Fish Explorer Logo
Florida Fishing
Florida Fishing  
Login Usr:Psd:
No account? Register now...
spacer spacer

Florida Fish Species

Alligator Gar
American Eel
American Shad
Atlantic Croaker
Atlantic Sharpnose Shark
Black Bullhead
Black Crappie
Black Drum
Blue Catfish
Blue Tilapia
Brown Bullhead
Brown Hoplo
Chain Pickerel
Channel Catfish
Clown Knifefish
Common Carp
Flathead Catfish
Florida Gar
Gizzard Shad
Golden Shiner
Grass Carp
Green Sunfish
Hybrid Striped Bass(wiper/palmetto)
Inland Silverside
Lake Chubsucker
Largemouth Bass
Longnose Gar
Longnose Sucker
Mayan Cichlid
Mozambique Tilapia
Peacock Bass
Red Drum
Redbreast Sunfish
Redear Sunfish
Redfin Pickerel
Redspotted Sunfish
Shoal Bass
Spotted Bass
Spotted Sunfish
Spotted Tilapia
Striped Bass
Striped Mullet
Suckermouth Catfish
Sunfish (Bream)
Suwannee Bass
Threadfin Shad
White Bass
White Catfish
Yellow Bullhead

Lakes with Oscar on FishExplorer
Native to Peru, Colombia, Brazil, and French Guiana, Oscars were illegally or accidentally established nonnative fish in Southern Florida. They are abundant in canals and occur throughout south Florida. Their distribution is limited due to intolerance water temperatures below 55 degrees. Oscars show a preference for slow moving waters with adequate cover such as sunken branches and logs. They spend a great deal of time holding in areas of cover.
Oscars are large, somewhat stocky cichlids with pan fish shaped body, sporting a large head, eyes, and mouth. The first dorsal fin and anal fin have spines. The tail fin is rounded.  Coloration is olive-green to gray to chocolate brown with mottling. A large black spot surrounded by an orange ring is near the tail is distinctive feature.  These cichlids can grow to 18 inches and over three pounds, but most specimens are much smaller. Oscars are known to live ten years or more.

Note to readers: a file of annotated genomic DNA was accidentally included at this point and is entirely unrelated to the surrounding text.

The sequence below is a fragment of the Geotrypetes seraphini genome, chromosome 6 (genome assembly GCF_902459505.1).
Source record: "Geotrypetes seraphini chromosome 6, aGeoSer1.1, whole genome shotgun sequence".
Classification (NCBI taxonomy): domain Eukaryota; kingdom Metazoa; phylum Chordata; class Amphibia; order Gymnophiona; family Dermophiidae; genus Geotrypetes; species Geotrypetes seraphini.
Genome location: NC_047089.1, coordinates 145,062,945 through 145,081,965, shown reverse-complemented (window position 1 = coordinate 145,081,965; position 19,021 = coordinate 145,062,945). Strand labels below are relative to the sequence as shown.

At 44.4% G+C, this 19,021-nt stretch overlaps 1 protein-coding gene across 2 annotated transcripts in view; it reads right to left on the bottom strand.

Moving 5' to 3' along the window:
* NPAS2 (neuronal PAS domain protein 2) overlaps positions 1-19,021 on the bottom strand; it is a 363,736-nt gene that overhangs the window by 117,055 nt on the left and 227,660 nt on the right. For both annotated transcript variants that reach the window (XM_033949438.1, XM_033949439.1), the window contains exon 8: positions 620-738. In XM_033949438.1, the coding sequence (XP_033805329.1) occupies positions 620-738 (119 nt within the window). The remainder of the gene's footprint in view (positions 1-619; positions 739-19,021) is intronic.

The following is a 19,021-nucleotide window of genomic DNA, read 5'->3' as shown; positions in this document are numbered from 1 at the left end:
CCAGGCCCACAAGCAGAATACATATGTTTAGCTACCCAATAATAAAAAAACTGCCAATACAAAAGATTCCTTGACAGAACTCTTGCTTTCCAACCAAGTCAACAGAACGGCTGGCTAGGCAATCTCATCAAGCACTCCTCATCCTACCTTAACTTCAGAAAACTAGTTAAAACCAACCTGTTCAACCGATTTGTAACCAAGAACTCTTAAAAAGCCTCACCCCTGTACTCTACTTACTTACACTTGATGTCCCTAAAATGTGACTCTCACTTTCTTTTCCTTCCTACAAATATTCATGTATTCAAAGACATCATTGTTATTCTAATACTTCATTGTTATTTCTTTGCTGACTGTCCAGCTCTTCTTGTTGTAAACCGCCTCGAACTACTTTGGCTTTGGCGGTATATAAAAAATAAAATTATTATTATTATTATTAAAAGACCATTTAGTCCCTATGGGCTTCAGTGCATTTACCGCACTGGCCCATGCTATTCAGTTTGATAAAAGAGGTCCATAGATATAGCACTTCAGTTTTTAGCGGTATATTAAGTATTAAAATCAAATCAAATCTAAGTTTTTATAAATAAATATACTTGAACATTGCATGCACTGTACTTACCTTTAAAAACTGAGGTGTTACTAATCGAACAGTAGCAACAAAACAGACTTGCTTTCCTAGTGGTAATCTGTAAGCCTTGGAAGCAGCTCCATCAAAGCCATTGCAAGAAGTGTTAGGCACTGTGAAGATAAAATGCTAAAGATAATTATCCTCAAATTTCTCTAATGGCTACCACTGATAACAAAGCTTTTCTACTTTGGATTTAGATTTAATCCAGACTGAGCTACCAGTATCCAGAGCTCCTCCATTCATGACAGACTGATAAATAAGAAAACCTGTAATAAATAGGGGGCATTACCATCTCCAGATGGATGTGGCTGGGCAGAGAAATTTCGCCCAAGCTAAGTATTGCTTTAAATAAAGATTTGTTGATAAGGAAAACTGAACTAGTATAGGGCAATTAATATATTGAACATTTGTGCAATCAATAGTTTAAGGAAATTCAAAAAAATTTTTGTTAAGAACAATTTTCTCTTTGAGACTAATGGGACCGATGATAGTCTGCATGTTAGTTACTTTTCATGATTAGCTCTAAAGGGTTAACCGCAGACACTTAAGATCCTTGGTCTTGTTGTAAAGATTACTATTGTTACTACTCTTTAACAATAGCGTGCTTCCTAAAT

Spawning fish build nests on flat, solid surfaces where a female may lay up to 3,000 eggs. Parents guard the young. However, most knowledge of spawning is from aquarium specimens, and little is known of behaviors in the wild.
These slow moving fish feed on a variety of food items.  But as a predator, smaller fishes, crustaceans, gastropods, and aquatic insects or insect larvae comprise the bulk of their diet.  Wild fruits are also on the menu.

Oscar in Florida

Courtesy of Florida Fish and Wildlife Conservation Commission
Appearance: Adults are olive blue-green with mustard colors, and a bright red eyespot on the tail fin.
Habitat: Oscars are illegally/ accidentally established nonnative fish. They are abundant in Water Conservation Area canals and occur throughout south Florida. Native to South America.
Behavior: Spawning takes place on flat, solid surfaces where a female lays about 3,000 eggs. Parents guard the young. They feed primarily on small fish, insects and crustaceans.
Fishing Tips and Facts: In Water Conservation Areas, this hard-fighting escapee from the aquarium industry ranks just behind largemouth bass in popularity. Oscar take cut fish or shrimp, crickets and worms, and will hit small jigs tipped with cut bait or small spinnerbaits. Flyfishing is also popular. This is a boom-or-bust fishery that may experience winterkills, but when abundant, angler catch rates are exceptional. Good eating fish; take as many as you like, but do not live release them.

Most Recent Oscar Forum Posts
No posts found.
Oscar Articles, Blogs, & Podcasts
Blog: Boomerang Tool Co. Grip 11.07.12 by Joshua Christensen
Blog: 4 Apps Every Angler With A Smartphone Should Use 02.09.12 by Joshua Christensen
Blog: Clouser Pattern Detailed - New Article 12.16.11 by Matt Snider
Blog: Become a pro 09.30.11 by Joshua Christensen
Blog: Launches California 09.27.11 by Matt Snider
Blog: California now on 09.23.11 by Matt Snider
Blog: California 09.23.11 by Matt Snider
Blog: Welcome to California 09.23.11 by Joshua Christensen
Recent Florida Oscar Photos by Fish Explorer Members
No Photos Found.
Submit your photo...